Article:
23-year-old man shot a teenage girl while trying to rob her sister’s boyfriend during a drug deal
By Gary Walker
The man who shot and killed a 17-year-old girl during a drug deal in the Marina Marketplace parking lot last year will spend the rest of his life behind bars.
Cameron Anthony Frazier, 23, was sentenced to life in prison without possibility of parole during a July 26 hearing at the Airport Courthouse in Westchester.
Last month a jury convicted Frazier of first-degree murder during the commission of a robbery and other charges related to the death of Kristine Carman, who died from a single gunshot wound to the head on Jan. 6, 2016, while seated in the back of older sister Lacey Carman’s SUV as it was parked outside Jerry’s Deli.
Frazier fired a handgun into the vehicle while trying to rob the sister’s boyfriend, Tyler Odom, of two pounds of marijuana that Odom was attempting to sell for $6,000, according to court testimony. Odom testified under immunity that Kristine was not aware of the drug deal. Frazier chose not to testify.
Lacey and Kristine’s mother sobbed as she read a statement prior to Frazier’s sentencing.
“I’ll never get over the loss of her,” said Misti Carman. “It was the first time that she was outside of my sight. I talked to her 20 minutes before she was killed. … She was honest, truthful and loyal. Losing her has left a big hole.”
Frazier’s father, who did not state his name, spoke after Carman.
“This has been a very difficult situation for everyone. We’ve experienced a loss that we’ll be dealing with for the rest of our lives,” he said. “On behalf of our family, our son is a good-hearted young man.”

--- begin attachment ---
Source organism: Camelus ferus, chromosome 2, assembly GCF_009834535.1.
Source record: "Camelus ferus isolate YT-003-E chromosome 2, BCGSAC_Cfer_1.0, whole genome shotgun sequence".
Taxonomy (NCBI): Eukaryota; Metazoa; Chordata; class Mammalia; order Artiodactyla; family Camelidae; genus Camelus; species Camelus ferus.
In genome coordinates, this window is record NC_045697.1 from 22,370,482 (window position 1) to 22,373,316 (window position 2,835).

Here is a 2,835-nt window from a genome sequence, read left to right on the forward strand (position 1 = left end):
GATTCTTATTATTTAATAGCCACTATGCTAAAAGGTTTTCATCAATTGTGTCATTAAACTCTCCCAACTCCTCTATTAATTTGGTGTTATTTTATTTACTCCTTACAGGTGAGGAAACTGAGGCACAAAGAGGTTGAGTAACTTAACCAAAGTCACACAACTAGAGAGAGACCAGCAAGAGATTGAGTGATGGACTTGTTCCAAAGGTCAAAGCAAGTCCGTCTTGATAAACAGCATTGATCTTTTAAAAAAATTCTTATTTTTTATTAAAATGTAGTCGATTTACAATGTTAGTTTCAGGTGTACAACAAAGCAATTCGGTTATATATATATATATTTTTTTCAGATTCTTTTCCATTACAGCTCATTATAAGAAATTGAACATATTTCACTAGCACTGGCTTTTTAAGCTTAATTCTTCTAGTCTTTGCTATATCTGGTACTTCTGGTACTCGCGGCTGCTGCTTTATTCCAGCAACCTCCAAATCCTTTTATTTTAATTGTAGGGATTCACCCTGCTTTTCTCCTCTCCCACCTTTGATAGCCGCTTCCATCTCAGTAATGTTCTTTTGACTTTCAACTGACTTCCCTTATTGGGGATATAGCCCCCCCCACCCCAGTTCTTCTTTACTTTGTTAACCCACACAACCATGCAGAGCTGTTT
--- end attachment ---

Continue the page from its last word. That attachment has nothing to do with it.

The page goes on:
Frazier was stoic throughout the sentencing hearing. He only uttered a barely audible “yes” when Los Angeles Superior Court Judge Kathryn Solorzano asked if he understood his right to appeal his verdict.
Los Angeles County Deputy Public Defender Alan Nakasone, who represented Frazier, filed an appeal immediately after the verdict. Nakasone said the appeal focuses on some of the evidence included at trial, including incriminating statements that Frazier made during a police interrogation.
After repeatedly asking whether he needed to have an attorney present, Frazier told LAPD detectives that he “made a mistake” — “The gun went off; I didn’t point it at anybody,” he said — and disclosed where he had hidden the murder weapon.
Nakasone had fought to keep that confession out of court, but Solorzano overruled that motion.
“She believes that she made the correct rulings. I respectfully disagree,” Nakasone said.
When it came to sentencing Frazier, Solórzano said legal statutes allowed for very little flexibility.
“I don’t have the discretion to sentence the defendant to anything beyond life in prison without parole,” she said.
Solorzano also expressed sadness at Frazier’s fateful decision to bring a gun to the drug deal that would spin out of control and end up costing Kristine her life.
“From my perspective, this is a terrible outcome from an unjustifiable event. Her death was entirely unjustified,” Solorzano said. “She was very young and, in this scenario, she was completely innocent.”
For complete trial coverage, read “Murder in the Marina” (Cover Story, June 8) at argonautnews.com.